Structured settlement is a method of receiving compensation for physical injury and wrongful death lawsuits. Under structured settlement, compensation is paid in installments rather than in a lump sum. If the plaintiff opts for a structured settlement, the defendant’s insurance company is responsible for funding an annuity policy that will pay compensation to the plaintiff throughout the duration of the annuity. The plaintiff determines the annuity period. Structured settlement is generally an option in physical injury and wrongful death lawsuits that involve large damage awards.
- The most obvious benefit of choosing a structured settlement rather than a lump sum settlement is that the annuity payments are not subject to state and federal tax. Therefore, more of the money can be used towards the expenses of the injured party and his/her family. On the other hand, lump sum settlements may be taxable if it is for punitive damages.
- A structured settlement also protects the plaintiff from mismanaging his/her money. With a lump sum payment, the plaintiff is in danger of inadequately allocating the money. With more money up front, the plaintiff may spend the money on things that are not essential to the cost of supporting him/herself and his/her family. With a structured settlement, the plaintiff can structure the duration of the annuity, so that he/she will not be in danger of ever running out of funds.
- A structured settlement can expedite the settlement process in complex cases. Normally, settlement process can take unreasonably long time. The sooner the case is settled, the sooner the plaintiff will be able to move on with his/her life. Drafting a structured settlement plan during pre-trial negotiation decreases the chance that the case will go to trial because the structured settlement clearly lays out the plaintiff’s losses and future needs.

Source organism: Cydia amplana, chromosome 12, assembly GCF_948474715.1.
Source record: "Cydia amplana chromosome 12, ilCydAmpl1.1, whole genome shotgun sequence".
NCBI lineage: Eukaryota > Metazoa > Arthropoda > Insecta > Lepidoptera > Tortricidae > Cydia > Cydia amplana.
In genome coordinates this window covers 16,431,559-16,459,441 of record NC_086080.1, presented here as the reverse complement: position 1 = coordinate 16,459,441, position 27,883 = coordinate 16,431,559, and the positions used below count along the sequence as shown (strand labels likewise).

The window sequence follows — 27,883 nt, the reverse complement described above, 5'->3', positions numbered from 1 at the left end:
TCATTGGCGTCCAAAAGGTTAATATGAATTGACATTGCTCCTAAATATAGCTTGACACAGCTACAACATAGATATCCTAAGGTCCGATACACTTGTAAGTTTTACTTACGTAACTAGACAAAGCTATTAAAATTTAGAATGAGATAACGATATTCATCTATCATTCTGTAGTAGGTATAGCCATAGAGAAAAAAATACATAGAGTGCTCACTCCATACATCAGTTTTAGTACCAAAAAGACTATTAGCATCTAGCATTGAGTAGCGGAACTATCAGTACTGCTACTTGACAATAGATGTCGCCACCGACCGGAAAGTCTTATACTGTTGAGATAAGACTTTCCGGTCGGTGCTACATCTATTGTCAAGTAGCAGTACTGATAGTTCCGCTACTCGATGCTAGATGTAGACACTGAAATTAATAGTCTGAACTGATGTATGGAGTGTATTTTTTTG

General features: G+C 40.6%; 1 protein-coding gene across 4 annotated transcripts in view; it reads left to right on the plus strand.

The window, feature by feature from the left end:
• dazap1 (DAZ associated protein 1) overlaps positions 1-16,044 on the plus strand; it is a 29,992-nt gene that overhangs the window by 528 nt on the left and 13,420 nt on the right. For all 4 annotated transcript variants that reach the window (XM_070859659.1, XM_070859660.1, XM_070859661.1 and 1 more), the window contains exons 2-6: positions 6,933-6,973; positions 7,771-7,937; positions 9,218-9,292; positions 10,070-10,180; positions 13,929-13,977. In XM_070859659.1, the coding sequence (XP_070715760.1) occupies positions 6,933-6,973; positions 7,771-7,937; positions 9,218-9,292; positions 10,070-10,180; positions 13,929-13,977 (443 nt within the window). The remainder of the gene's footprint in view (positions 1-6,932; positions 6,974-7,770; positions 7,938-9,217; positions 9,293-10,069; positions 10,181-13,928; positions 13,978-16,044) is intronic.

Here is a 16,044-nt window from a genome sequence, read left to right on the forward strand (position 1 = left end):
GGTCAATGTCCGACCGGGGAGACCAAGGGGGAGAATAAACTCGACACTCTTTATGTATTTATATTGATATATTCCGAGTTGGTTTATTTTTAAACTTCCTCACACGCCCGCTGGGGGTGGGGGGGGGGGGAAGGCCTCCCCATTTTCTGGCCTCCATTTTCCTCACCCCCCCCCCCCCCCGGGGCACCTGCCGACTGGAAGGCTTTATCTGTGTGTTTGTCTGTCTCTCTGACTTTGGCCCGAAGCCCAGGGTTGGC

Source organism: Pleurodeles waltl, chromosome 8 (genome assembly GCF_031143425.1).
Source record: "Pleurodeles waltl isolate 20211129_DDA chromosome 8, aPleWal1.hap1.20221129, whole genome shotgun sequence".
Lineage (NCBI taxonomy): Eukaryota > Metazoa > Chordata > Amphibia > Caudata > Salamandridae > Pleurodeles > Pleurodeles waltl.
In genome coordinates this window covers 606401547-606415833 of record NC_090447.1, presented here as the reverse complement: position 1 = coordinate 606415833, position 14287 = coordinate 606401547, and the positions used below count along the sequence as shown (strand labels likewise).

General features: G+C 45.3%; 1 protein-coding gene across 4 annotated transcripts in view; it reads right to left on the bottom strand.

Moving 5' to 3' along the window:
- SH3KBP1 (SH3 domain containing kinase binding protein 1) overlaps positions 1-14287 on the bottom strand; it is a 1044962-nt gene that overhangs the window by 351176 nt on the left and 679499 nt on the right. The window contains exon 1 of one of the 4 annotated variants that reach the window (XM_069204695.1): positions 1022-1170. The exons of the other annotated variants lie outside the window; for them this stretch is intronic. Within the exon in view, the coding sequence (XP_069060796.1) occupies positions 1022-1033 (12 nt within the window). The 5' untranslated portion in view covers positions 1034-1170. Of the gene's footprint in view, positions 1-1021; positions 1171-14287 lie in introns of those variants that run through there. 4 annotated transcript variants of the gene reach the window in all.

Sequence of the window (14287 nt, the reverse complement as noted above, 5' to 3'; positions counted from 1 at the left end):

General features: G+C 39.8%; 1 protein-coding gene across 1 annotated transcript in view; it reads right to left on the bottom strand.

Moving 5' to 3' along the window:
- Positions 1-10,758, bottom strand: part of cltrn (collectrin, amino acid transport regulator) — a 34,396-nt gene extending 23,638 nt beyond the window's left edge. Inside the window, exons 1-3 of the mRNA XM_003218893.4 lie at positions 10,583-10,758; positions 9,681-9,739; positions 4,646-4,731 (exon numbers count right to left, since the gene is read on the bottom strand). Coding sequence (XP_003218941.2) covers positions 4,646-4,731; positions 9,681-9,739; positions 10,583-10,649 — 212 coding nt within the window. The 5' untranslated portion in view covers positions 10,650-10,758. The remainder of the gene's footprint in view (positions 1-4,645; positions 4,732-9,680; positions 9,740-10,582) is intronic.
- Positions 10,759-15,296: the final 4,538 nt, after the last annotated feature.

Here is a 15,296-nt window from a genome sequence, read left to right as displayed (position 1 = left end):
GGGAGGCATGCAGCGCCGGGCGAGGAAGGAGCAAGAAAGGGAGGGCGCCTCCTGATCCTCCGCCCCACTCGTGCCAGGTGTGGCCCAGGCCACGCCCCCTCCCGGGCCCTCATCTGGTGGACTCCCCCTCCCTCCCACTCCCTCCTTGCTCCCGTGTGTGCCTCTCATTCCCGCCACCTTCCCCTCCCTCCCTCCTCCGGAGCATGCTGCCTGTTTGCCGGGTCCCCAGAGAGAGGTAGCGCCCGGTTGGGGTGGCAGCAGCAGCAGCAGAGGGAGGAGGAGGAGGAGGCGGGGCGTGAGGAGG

- A structured settlement is generally guaranteed, meaning that if the insurer of the annuity goes bankrupt, the plaintiff will still be paid.
- If the plaintiff is a minor, the damage award maybe paid into a trust. With a trust, the money is not guaranteed. If the market drops and bad investments are made by the trust, then the amount of money held by the trust may decrease. Also, money put into a trust is subject to both federal and state tax, which is taxed at the rate of ordinary income. In addition, trusts charge an annual fee to manage the plaintiff’s money. Therefore, the overall money that is left to the plaintiff may be a lot less if money is put into a trust. With a structured settlement, the plaintiff will get to keep more of his/her money because it is not subject to federal or state tax, or an annual management fee.
- With a structured settlement, the plaintiff will not have to waste time constantly reporting back to the court in regards to the income and expenditures. On the other hand, if a trust is used to hold the plaintiff’s money, he/she will be required to report to court in regards to income and expenditures for approval.
- With a structured settlement, the plaintiff has the ultimate control in planning out his/her life. The plaintiff can lay out what his/her needs are and plan the duration of the annuity accordingly. If needed, structured settlement can be combined with part lump sum settlement so that the plaintiff can pay off any immediate expenses, such as medical bills.
If you or someone you know is in need of a personal injury lawyer, contactHarvey L. Walner and Associates in Chicago, Illinois.